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Full text of "Text Book Of Mechanical Engineering"

Cementation Process.

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composition, it may be made either from wrought or cast iron.
We shall first consider the former method.

Cementation.—In this, the oldest process, bars of wrought
iron are placed in fire-clay boxes, Pig. 88, with charcoal dust
around and between them, and a layer of fire-clay over all
(being the cement giving the name to the process). They are then
subjected to a bright-red heat, for a time varying with the amount
of carbon required to be introduced, and which may be as much
as a fortnight for the more highly carbonised steels. The charcoal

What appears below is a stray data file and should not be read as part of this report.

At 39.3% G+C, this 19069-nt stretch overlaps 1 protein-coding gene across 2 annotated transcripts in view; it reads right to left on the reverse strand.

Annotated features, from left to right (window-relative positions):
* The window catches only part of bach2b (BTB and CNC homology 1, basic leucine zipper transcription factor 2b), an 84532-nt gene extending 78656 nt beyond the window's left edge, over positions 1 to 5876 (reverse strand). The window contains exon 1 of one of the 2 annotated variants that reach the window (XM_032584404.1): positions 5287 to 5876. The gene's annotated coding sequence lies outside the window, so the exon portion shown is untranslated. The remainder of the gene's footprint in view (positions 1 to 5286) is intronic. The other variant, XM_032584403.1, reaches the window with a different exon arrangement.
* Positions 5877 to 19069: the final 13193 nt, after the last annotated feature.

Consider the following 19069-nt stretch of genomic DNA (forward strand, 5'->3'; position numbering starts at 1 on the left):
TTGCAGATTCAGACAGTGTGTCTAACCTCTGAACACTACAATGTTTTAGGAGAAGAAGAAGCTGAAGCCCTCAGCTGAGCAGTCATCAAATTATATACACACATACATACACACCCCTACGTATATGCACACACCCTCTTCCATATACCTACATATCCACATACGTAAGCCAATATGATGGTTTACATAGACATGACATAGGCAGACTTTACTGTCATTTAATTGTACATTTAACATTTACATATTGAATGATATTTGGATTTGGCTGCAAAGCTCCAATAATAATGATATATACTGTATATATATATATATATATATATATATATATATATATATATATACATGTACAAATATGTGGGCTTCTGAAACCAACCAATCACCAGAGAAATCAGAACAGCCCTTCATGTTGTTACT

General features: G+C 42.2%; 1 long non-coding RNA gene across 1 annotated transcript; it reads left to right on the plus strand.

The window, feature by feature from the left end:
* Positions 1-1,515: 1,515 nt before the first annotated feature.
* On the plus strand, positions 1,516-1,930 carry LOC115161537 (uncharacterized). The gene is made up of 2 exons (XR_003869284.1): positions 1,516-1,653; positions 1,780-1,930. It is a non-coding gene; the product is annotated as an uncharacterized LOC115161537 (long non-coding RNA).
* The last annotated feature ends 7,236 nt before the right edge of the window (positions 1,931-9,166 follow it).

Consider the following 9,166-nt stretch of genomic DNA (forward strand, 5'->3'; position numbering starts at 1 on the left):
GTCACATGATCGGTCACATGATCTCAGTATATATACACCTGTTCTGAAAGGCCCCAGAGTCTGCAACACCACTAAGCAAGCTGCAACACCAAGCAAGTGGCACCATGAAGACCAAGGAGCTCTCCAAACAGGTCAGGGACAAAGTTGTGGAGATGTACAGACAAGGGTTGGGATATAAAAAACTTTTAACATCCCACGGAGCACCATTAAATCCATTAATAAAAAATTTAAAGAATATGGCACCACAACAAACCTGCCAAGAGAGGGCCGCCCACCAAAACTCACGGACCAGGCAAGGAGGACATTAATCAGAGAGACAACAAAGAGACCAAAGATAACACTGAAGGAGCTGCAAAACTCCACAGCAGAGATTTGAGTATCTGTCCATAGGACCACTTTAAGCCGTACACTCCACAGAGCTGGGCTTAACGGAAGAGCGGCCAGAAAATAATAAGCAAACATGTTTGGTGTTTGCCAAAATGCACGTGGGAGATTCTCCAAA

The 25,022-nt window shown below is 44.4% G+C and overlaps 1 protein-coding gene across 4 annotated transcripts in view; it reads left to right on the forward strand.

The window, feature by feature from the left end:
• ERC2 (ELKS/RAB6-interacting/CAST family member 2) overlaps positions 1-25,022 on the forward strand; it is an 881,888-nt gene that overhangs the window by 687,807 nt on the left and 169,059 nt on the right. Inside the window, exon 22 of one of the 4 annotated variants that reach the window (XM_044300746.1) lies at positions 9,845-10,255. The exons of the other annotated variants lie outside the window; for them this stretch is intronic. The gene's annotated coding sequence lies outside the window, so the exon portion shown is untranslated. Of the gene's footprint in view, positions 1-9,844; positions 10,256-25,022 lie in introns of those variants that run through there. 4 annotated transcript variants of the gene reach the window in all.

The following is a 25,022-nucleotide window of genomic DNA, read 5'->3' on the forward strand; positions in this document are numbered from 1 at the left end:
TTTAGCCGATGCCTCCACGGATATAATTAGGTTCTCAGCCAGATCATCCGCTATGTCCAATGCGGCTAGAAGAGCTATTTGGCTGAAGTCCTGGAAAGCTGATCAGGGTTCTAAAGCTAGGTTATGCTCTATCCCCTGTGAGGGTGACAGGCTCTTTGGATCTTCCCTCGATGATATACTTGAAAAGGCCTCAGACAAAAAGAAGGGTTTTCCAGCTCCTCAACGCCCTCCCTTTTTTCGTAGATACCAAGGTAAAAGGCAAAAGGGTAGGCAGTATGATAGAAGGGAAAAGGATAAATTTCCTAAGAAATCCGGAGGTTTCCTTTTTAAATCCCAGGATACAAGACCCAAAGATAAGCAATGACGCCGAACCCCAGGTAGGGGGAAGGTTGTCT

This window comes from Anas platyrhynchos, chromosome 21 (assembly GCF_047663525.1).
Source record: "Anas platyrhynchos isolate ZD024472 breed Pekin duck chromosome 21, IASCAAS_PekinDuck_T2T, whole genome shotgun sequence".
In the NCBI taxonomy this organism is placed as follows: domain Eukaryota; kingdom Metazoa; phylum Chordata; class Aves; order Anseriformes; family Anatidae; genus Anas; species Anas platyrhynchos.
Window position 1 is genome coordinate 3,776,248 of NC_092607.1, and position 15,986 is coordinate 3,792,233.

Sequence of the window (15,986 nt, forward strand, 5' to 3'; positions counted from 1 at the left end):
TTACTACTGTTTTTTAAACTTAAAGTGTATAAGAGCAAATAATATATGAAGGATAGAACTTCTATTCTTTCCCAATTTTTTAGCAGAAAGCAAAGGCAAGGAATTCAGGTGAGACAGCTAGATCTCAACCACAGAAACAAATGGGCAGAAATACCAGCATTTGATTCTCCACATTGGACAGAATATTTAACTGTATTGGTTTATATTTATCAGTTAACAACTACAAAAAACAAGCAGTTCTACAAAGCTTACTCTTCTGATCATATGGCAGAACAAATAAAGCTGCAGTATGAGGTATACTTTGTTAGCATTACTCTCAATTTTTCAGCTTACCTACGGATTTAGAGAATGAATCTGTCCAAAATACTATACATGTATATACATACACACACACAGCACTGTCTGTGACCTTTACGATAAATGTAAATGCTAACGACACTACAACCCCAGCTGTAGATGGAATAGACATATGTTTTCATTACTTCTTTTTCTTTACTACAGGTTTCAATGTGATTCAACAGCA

then becomes combined with the iron, and the steel so pro-
duced is called blister steel, from the fact that the bars are covered
with blisters. These bars are next broken up, piled, and heated
in a furnace almost exactly like the one in Fig. 85, hammered by
rapid blows from a tilt-hammer, Fig. 89, and shear steel of a

fibrous quality is thus produced.* Double shear steel is made by
breaking in two and re-hammering Crucible cast steel is obtained
by melting fragments of blister steel in covered crucibles made of
a mixture of fire-clay and plumbago, and placed in sets of six or
twelve in furnaces having a similar section to the one shewn in

* The steam hammer is used in later-built works.      For drawing,  see
Chapter IV.